The underlying assumptions informing this question are not totally invalid, but present a very practical challenge. We do know pretty well what they ate, but we not know enough about what and/or how they did that in gastronomical settings, especially not for those which would relate to 'public hospitality', like eating out in a tavern. Public feasts might be another matter. And sadly, above all: No recipes.
A note on the timeframe: 6th century BCE corresponds to Late Period of ancient Egypt including the transition to 'foreign origin' rulers like the Achaemenids, thus marking perhaps the very last endpoint to be inquired about when asking of 'ancient Egypt'? The following thus concentrates on the vast timespan that came before:
Modern visitors will delight in the grilled fowl, wild or domestic, once favored by Egyptian nobles on their country estates. They will dine on Nile and Mediterranean fish prepared with little change from antiquity; praise seasoning with the zesty onions and garlic nostalgically recalled by Israelites in their escape from bondage (Numbers 11:5); and find the national vegetable in a leafy plant that may have been gathered and enjoyed by prehistoric ancestors: melukhiya.
Paradoxically, we know everything there is to know about the foodstuffs of ancient Egypt, the processes that made them ready for the kitchen, but almost nothing about cookery and gastronomy. I intend to set forth my own theory of how things were prepared and how they tasted, but this is pure hypothesis based on many characteristics of Egyptian language and art extrapolated to the realm of cuisine. […]
— Phyllis Pray Bober: "Art, Culture & Cuisine. Ancient & Medieval Gastronomy", The University Of Chicago Press: Chicago, London, 1999. gBooks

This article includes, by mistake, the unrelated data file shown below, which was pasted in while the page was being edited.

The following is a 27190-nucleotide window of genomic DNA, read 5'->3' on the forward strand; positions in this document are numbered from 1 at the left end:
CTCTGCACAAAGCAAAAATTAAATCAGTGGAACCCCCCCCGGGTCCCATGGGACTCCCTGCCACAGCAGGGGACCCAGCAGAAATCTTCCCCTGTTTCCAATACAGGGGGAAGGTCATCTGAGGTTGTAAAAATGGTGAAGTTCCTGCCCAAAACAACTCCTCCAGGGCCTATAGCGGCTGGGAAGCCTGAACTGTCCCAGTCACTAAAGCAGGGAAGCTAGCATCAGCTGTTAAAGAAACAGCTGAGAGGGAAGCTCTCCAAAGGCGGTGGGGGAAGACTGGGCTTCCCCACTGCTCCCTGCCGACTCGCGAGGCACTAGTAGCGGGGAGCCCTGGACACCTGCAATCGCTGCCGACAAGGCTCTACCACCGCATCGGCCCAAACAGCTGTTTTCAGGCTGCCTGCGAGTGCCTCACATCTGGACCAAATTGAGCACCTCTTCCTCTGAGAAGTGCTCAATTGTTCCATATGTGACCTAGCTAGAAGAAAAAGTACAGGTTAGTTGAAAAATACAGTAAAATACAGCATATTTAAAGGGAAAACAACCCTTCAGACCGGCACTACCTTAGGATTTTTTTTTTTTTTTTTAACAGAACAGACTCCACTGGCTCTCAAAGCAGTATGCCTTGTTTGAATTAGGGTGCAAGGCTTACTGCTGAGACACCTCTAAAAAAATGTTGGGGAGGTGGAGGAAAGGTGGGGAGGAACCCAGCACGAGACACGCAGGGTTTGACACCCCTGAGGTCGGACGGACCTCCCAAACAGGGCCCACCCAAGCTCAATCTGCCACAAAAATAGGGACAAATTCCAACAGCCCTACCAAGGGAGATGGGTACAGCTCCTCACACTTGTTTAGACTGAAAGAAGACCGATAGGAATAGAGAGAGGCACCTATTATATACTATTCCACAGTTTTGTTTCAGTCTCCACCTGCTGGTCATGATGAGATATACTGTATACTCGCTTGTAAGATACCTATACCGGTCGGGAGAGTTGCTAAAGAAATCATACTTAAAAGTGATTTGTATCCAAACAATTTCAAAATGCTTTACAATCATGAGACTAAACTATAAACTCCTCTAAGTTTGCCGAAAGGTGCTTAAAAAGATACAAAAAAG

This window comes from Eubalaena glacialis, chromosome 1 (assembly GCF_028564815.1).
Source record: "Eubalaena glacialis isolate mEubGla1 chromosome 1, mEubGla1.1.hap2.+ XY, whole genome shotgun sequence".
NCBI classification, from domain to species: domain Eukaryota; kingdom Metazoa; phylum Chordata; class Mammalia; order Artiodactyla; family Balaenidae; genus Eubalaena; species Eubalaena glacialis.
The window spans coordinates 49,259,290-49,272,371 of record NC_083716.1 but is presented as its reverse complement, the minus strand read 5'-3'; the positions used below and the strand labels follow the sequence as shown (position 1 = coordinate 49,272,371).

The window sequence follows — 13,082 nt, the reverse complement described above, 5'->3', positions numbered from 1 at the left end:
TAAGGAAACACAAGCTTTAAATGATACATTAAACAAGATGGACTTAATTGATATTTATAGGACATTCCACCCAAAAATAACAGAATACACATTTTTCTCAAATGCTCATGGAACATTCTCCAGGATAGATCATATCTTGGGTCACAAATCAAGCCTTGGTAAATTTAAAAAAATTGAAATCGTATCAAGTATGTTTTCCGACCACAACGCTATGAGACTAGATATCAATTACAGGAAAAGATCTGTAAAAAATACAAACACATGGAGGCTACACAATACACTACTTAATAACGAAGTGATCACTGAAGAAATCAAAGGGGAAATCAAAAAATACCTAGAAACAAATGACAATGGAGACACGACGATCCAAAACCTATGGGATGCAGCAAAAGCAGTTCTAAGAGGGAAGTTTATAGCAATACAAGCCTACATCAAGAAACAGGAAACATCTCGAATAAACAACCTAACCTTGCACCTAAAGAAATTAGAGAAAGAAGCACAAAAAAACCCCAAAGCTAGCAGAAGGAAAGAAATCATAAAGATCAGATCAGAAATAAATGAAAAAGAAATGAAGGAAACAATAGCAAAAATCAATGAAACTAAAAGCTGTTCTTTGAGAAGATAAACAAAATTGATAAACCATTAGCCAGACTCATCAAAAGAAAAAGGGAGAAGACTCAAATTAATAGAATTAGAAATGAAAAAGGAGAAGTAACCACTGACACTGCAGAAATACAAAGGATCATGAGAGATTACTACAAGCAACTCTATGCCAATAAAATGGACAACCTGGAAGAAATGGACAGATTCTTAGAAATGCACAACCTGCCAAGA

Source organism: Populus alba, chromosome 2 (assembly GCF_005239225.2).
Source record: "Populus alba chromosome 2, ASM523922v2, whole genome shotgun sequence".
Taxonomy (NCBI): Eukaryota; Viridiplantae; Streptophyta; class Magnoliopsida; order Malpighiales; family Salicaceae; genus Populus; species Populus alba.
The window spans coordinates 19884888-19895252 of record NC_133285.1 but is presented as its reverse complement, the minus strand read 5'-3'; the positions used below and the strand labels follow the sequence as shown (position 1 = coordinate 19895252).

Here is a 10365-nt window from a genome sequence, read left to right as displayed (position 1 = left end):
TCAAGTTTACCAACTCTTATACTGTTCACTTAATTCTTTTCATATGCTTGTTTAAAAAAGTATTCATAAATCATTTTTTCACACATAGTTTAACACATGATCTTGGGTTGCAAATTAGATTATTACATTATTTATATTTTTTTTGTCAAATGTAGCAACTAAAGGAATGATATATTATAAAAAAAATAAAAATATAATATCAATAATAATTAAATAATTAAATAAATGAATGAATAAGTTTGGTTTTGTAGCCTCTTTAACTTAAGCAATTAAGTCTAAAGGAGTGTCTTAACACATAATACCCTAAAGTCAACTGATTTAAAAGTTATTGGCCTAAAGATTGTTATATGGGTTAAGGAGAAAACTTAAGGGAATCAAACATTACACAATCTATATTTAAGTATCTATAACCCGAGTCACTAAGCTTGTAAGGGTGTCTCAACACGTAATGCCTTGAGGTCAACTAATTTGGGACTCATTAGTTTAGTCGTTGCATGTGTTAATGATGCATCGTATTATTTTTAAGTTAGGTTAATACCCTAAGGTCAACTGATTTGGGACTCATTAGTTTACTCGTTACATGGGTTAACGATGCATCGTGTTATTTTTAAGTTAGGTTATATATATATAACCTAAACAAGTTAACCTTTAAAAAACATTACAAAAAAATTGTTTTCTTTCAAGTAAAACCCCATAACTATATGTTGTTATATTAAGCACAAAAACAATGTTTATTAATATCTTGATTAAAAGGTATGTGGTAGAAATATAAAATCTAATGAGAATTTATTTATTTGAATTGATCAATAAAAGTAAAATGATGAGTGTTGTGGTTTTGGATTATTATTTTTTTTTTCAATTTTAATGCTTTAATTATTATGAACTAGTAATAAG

This ملخية is basically a 'mushed weed', well really just jute leaves, that looks to me quite terrible in prepared form but is said to taste really good and seems to feature a favourable nutritional and even medicinal profile.
As for the speculative recipe reconstructions, in a similar attempt that may or may be not approximate the desired outcome for this gastronomical question in a collection:
Herein is the importance of this book. Magda Mehdawy and Amr Hussein’s The Pharaoh’s Kitchen offers a collection of modern-day recipes that have evolved from pharaonic cooking techniques and ingredients. Despite the abundant depictions of food and food preparation found on pharaonic walls and reliefs, the ancient Egyptians did not leave behind any recipes, making it difficult, if not impossible, to identify the methods of food preparation and dining etiquette of their civilization.
— Magda Mehdawy & Amr Hussein: "The Pharaoh's Kitchen. Recipes from Ancient Egypt’s Enduring Food Traditions", The American University in Cairo Press: Cairo, New York, 2010. pdf on academia.edu
Again for pharaonic Egypt we slowly approach a slightly more synoptic analysis of the literary, lexicographic, iconographic and archaeological remains available for study. :